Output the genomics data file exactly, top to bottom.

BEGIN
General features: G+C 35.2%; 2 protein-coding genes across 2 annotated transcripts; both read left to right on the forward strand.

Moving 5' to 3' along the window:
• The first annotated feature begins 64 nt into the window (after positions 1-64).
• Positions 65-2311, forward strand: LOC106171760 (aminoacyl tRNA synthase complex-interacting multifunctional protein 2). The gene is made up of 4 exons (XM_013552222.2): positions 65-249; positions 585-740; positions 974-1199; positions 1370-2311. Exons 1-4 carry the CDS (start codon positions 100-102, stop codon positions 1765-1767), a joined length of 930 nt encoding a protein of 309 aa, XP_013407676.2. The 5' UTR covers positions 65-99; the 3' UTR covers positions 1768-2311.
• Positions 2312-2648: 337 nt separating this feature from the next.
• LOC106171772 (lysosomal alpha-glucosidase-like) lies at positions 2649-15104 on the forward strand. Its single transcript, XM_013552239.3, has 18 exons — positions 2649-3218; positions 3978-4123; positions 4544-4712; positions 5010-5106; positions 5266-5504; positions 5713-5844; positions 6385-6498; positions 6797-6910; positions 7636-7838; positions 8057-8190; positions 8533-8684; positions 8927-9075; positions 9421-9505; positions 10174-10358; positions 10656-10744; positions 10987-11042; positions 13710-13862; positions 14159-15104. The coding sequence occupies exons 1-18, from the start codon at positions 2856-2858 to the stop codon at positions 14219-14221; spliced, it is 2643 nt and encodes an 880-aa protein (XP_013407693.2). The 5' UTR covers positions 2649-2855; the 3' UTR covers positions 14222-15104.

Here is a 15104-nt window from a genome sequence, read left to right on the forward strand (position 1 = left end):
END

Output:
General features: G+C 35.2%; 2 protein-coding genes across 2 annotated transcripts; both read left to right on the forward strand.

Moving 5' to 3' along the window:
• The first annotated feature begins 64 nt into the window (after positions 1-64).
• Positions 65-2311, forward strand: LOC106171760 (aminoacyl tRNA synthase complex-interacting multifunctional protein 2). The gene is made up of 4 exons (XM_013552222.2): positions 65-249; positions 585-740; positions 974-1199; positions 1370-2311. Exons 1-4 carry the CDS (start codon positions 100-102, stop codon positions 1765-1767), a joined length of 930 nt encoding a protein of 309 aa, XP_013407676.2. The 5' UTR covers positions 65-99; the 3' UTR covers positions 1768-2311.
• Positions 2312-2648: 337 nt separating this feature from the next.
• LOC106171772 (lysosomal alpha-glucosidase-like) lies at positions 2649-15104 on the forward strand. Its single transcript, XM_013552239.3, has 18 exons — positions 2649-3218; positions 3978-4123; positions 4544-4712; positions 5010-5106; positions 5266-5504; positions 5713-5844; positions 6385-6498; positions 6797-6910; positions 7636-7838; positions 8057-8190; positions 8533-8684; positions 8927-9075; positions 9421-9505; positions 10174-10358; positions 10656-10744; positions 10987-11042; positions 13710-13862; positions 14159-15104. The coding sequence occupies exons 1-18, from the start codon at positions 2856-2858 to the stop codon at positions 14219-14221; spliced, it is 2643 nt and encodes an 880-aa protein (XP_013407693.2). The 5' UTR covers positions 2649-2855; the 3' UTR covers positions 14222-15104.

Here is a 15104-nt window from a genome sequence, read left to right on the forward strand (position 1 = left end):